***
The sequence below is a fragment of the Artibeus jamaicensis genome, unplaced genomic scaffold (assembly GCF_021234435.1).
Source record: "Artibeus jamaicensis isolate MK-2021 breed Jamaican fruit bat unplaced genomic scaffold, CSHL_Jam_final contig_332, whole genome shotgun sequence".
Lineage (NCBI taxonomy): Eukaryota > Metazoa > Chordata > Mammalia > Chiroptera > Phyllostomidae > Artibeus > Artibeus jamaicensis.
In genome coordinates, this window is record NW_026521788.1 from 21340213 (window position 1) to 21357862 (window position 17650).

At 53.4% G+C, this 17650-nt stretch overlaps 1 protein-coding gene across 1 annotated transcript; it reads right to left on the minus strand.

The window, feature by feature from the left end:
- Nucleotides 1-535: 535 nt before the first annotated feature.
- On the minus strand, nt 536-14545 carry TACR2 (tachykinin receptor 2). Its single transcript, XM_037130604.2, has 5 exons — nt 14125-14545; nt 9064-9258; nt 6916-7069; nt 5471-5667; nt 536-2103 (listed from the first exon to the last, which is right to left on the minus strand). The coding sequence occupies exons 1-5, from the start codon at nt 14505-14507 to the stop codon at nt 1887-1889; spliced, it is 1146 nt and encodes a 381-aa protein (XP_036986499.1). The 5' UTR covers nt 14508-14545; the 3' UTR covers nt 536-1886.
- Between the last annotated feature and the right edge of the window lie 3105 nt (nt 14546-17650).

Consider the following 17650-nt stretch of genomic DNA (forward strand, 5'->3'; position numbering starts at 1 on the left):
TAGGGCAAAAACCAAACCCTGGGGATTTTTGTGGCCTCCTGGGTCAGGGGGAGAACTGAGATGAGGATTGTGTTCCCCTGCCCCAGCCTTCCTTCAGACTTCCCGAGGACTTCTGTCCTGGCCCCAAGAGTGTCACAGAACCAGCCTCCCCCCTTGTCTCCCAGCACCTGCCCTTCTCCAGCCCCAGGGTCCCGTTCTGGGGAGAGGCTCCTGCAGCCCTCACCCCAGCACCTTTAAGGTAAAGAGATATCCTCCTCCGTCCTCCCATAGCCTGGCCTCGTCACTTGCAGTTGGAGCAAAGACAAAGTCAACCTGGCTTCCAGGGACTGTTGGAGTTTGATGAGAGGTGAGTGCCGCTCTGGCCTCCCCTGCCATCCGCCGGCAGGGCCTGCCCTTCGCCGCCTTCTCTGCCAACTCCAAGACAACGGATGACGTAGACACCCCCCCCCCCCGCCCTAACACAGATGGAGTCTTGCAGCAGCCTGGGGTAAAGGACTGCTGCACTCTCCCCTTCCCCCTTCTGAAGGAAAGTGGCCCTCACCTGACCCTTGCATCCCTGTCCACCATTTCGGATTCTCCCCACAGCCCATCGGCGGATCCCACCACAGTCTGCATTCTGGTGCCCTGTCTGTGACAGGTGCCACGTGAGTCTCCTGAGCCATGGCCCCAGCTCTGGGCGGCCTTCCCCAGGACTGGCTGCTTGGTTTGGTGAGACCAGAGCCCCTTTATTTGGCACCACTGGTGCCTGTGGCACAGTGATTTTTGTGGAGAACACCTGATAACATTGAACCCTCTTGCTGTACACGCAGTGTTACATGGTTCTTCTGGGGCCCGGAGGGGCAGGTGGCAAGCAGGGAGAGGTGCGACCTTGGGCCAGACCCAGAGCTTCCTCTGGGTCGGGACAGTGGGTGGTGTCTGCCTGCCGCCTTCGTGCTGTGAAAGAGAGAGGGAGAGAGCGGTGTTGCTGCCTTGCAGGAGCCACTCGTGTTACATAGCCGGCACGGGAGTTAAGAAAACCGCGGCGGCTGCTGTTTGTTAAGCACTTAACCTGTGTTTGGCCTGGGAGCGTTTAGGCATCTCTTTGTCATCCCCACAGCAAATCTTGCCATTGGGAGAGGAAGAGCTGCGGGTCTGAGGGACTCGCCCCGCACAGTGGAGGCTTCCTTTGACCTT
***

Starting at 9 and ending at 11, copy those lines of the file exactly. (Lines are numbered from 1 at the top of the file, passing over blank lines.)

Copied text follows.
- Between the last annotated feature and the right edge of the window lie 3105 nt (nt 14546-17650).

Consider the following 17650-nt stretch of genomic DNA (forward strand, 5'->3'; position numbering starts at 1 on the left):
TAGGGCAAAAACCAAACCCTGGGGATTTTTGTGGCCTCCTGGGTCAGGGGGAGAACTGAGATGAGGATTGTGTTCCCCTGCCCCAGCCTTCCTTCAGACTTCCCGAGGACTTCTGTCCTGGCCCCAAGAGTGTCACAGAACCAGCCTCCCCCCTTGTCTCCCAGCACCTGCCCTTCTCCAGCCCCAGGGTCCCGTTCTGGGGAGAGGCTCCTGCAGCCCTCACCCCAGCACCTTTAAGGTAAAGAGATATCCTCCTCCGTCCTCCCATAGCCTGGCCTCGTCACTTGCAGTTGGAGCAAAGACAAAGTCAACCTGGCTTCCAGGGACTGTTGGAGTTTGATGAGAGGTGAGTGCCGCTCTGGCCTCCCCTGCCATCCGCCGGCAGGGCCTGCCCTTCGCCGCCTTCTCTGCCAACTCCAAGACAACGGATGACGTAGACACCCCCCCCCCCCGCCCTAACACAGATGGAGTCTTGCAGCAGCCTGGGGTAAAGGACTGCTGCACTCTCCCCTTCCCCCTTCTGAAGGAAAGTGGCCCTCACCTGACCCTTGCATCCCTGTCCACCATTTCGGATTCTCCCCACAGCCCATCGGCGGATCCCACCACAGTCTGCATTCTGGTGCCCTGTCTGTGACAGGTGCCACGTGAGTCTCCTGAGCCATGGCCCCAGCTCTGGGCGGCCTTCCCCAGGACTGGCTGCTTGGTTTGGTGAGACCAGAGCCCCTTTATTTGGCACCACTGGTGCCTGTGGCACAGTGATTTTTGTGGAGAACACCTGATAACATTGAACCCTCTTGCTGTACACGCAGTGTTACATGGTTCTTCTGGGGCCCGGAGGGGCAGGTGGCAAGCAGGGAGAGGTGCGACCTTGGGCCAGACCCAGAGCTTCCTCTGGGTCGGGACAGTGGGTGGTGTCTGCCTGCCGCCTTCGTGCTGTGAAAGAGAGAGGGAGAGAGCGGTGTTGCTGCCTTGCAGGAGCCACTCGTGTTACATAGCCGGCACGGGAGTTAAGAAAACCGCGGCGGCTGCTGTTTGTTAAGCACTTAACCTGTGTTTGGCCTGGGAGCGTTTAGGCATCTCTTTGTCATCCCCACAGCAAATCTTGCCATTGGGAGAGGAAGAGCTGCGGGTCTGAGGGACTCGCCCCGCACAGTGGAGGCTTCCTTTGACCTT